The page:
Shukshin’s Stories & Ivanov
Theatre Of Nations
I go to Russian theatre for the performances of actors whose skills are extraordinary. Theatre of Nations’ double bill did not disappoint. There is something in the Russian training and performance that hits the back of the skull.
Shukshin’s Stories is a series of partly dramatised vignettes inspired by the novellas of Siberian author Vasily Shukshin (1929-1974). Set in the 1970s, these focus on village life and are praised in Russia for depicting ‘ordinary people’. This is a celebration of the rural as opposed to the Russian urban intelligentsia. According to the programme, Shushkin is celebrated for his depiction of ‘Russianness’. Mostly these dramatised prose fragment come over as folksy, winsome and naïve – perhaps this is how Shukshin escaped censorship, but the amazing design, by Monica Pormale, and the vigour and daring of Alvis Hermanis’ production, rescues this oversweet mélange. Just.
More interesting is the updated version of Ivanov directed by Timofey Kulyabin. Projecting Chekhov’s 1897 comic drama in to the late twentieth century, Kulyabin shows us how advanced a thinker Chekhov was. The anti-hero Ivanov sleepwalks through a life of debt where he gravitates towards women who can save him from penury. His marriage to Anna, also known as Sarah, is collapsing as he has fallen out of love with his dying, Jewish wife. Ivanov is already preparing her replacement, Sasha, the daughter of a wealthy friend.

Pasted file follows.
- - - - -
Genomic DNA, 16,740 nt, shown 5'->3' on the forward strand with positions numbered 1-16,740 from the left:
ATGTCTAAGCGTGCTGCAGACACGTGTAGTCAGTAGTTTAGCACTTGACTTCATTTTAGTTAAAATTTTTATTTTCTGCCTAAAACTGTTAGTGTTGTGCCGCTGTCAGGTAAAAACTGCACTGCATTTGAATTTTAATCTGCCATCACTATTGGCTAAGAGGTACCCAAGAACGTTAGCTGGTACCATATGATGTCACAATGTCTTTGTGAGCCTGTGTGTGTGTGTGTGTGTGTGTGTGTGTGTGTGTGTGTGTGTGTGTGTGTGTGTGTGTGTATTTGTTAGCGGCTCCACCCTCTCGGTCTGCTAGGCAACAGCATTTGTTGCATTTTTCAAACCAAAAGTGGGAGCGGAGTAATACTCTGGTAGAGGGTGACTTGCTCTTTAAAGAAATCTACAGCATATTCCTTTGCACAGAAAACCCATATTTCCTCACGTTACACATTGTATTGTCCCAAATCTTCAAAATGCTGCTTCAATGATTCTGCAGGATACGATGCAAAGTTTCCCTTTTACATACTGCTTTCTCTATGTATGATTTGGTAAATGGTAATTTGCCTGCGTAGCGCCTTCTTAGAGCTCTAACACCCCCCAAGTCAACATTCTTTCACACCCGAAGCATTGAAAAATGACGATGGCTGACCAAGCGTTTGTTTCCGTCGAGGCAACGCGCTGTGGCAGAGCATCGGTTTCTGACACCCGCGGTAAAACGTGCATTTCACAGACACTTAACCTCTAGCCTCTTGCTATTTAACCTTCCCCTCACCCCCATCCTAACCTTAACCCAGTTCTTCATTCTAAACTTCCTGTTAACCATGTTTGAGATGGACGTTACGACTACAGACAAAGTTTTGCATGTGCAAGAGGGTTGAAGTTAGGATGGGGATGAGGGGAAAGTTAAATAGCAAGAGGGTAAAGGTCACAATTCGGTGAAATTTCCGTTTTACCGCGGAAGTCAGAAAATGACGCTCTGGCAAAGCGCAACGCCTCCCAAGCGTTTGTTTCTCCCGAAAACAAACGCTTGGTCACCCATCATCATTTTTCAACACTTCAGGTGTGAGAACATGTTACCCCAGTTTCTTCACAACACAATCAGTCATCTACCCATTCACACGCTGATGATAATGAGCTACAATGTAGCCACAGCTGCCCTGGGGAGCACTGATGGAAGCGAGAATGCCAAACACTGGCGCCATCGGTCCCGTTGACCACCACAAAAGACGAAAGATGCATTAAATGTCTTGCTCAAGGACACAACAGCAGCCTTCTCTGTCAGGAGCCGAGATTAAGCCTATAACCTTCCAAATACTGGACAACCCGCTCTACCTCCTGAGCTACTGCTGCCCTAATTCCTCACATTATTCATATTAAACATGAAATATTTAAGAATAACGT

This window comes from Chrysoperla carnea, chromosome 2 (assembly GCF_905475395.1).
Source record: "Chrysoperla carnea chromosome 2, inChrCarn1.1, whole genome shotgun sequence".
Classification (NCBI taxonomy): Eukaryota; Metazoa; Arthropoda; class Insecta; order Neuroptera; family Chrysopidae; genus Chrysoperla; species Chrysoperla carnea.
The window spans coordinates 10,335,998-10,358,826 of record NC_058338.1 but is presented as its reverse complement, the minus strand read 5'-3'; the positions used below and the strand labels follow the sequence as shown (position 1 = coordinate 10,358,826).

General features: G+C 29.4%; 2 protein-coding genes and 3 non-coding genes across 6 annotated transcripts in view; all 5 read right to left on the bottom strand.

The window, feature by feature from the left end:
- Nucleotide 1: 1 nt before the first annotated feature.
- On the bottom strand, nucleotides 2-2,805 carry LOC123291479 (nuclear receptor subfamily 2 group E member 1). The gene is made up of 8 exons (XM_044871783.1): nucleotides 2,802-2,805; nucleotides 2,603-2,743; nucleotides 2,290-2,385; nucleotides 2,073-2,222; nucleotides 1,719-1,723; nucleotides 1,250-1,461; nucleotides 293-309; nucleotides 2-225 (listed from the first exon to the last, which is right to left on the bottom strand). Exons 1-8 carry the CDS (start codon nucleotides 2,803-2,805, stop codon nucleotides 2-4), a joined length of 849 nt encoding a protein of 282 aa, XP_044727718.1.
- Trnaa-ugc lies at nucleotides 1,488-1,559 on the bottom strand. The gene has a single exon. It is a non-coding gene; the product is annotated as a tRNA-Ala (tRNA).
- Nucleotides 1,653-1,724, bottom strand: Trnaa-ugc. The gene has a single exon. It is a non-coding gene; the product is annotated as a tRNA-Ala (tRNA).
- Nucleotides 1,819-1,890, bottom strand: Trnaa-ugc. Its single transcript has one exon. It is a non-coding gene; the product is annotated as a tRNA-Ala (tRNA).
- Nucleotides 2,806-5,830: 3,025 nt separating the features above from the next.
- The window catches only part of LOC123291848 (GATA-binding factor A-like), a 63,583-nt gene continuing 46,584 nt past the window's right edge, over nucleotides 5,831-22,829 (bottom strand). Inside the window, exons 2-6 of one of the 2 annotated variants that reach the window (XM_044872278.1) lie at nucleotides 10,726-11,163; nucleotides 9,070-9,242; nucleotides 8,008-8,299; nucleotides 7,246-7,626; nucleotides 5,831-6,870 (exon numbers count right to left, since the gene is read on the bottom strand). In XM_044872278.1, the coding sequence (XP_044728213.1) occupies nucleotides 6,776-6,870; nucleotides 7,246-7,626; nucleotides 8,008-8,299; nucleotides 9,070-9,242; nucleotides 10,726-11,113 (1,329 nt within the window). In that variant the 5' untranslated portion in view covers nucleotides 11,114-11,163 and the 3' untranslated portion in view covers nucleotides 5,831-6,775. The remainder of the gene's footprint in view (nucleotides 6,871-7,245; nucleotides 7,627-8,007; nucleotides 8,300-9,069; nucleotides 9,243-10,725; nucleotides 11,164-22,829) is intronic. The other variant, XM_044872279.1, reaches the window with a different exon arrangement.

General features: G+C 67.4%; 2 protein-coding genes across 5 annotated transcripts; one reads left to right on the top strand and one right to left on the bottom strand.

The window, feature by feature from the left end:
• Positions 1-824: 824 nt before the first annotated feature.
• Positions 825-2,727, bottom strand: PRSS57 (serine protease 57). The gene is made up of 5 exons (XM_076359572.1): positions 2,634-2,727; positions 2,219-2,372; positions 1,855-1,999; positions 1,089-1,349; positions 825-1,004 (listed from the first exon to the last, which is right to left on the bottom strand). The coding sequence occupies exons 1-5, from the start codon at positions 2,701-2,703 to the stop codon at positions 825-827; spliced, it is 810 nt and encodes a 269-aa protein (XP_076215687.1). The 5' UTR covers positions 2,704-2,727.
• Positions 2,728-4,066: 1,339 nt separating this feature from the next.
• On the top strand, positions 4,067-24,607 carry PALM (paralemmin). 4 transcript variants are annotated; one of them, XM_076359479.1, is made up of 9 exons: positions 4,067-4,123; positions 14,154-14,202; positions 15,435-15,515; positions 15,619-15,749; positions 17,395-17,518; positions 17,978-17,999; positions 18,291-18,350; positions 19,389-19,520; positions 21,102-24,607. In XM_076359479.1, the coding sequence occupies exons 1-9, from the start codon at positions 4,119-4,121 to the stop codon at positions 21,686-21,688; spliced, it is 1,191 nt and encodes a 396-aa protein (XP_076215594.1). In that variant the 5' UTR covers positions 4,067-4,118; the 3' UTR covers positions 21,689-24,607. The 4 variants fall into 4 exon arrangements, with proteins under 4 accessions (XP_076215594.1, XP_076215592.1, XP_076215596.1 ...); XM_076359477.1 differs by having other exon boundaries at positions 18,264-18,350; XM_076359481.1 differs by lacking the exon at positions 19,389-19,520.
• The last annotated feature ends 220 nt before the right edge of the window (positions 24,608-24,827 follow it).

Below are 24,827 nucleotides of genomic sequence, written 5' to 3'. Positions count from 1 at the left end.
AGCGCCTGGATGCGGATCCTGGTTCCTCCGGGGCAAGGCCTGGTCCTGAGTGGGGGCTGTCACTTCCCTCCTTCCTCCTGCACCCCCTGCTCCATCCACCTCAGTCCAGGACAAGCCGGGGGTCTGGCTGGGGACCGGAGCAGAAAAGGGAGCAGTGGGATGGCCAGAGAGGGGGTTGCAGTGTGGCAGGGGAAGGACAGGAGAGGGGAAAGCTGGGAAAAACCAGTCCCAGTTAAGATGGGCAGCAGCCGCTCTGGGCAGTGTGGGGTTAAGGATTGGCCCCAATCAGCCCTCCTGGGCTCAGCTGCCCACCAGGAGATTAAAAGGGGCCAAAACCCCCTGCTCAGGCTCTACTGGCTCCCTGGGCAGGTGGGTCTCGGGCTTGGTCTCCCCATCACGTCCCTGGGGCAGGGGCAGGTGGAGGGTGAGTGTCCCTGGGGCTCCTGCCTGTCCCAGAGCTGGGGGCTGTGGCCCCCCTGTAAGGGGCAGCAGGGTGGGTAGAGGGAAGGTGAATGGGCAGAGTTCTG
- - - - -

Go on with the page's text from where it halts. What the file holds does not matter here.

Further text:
The character of Ivanov raises all sorts of questions. Why was this feckless, faithless and debt-ridden character so attractive to women? His first wife abandons her Jewish family to be with him: Sasha, who is young enough to be his daughter, throws herself at him.
Chekhov’s awareness of patriarchy and the dearth of choices offered to women in Tsarist Russia but when the play is transposed into the twentieth century, does this mean that women in Russia still see ‘love’ as their primary work? Chekhov says it. Do we believe that?
Performances by Evgeny Mionov as an ageing lothario who has a strong dose of self-hatred, Chulpan Verzhbitsky as the long-suffering Jewish wife (is this perhaps where Chekhov creates a one-dimensional Jewish Russian?) and Elizaveta Boryarskaya as the putative second wife, are terrific. The rest of the ensemble is equally as thrilling.
This fascinating production of Ivanov stays in the mind as a difficult and troubling work that has disturbing resonances. As for Shukshin, perhaps the stories are better left on the page. Even great acting cannot eradicate their anodyne narratives. In the 21st century it might be more egalitarian to find a contemporary woman playwright to balance the great male authors of the nineteenth.
Julia Pascal © 2019.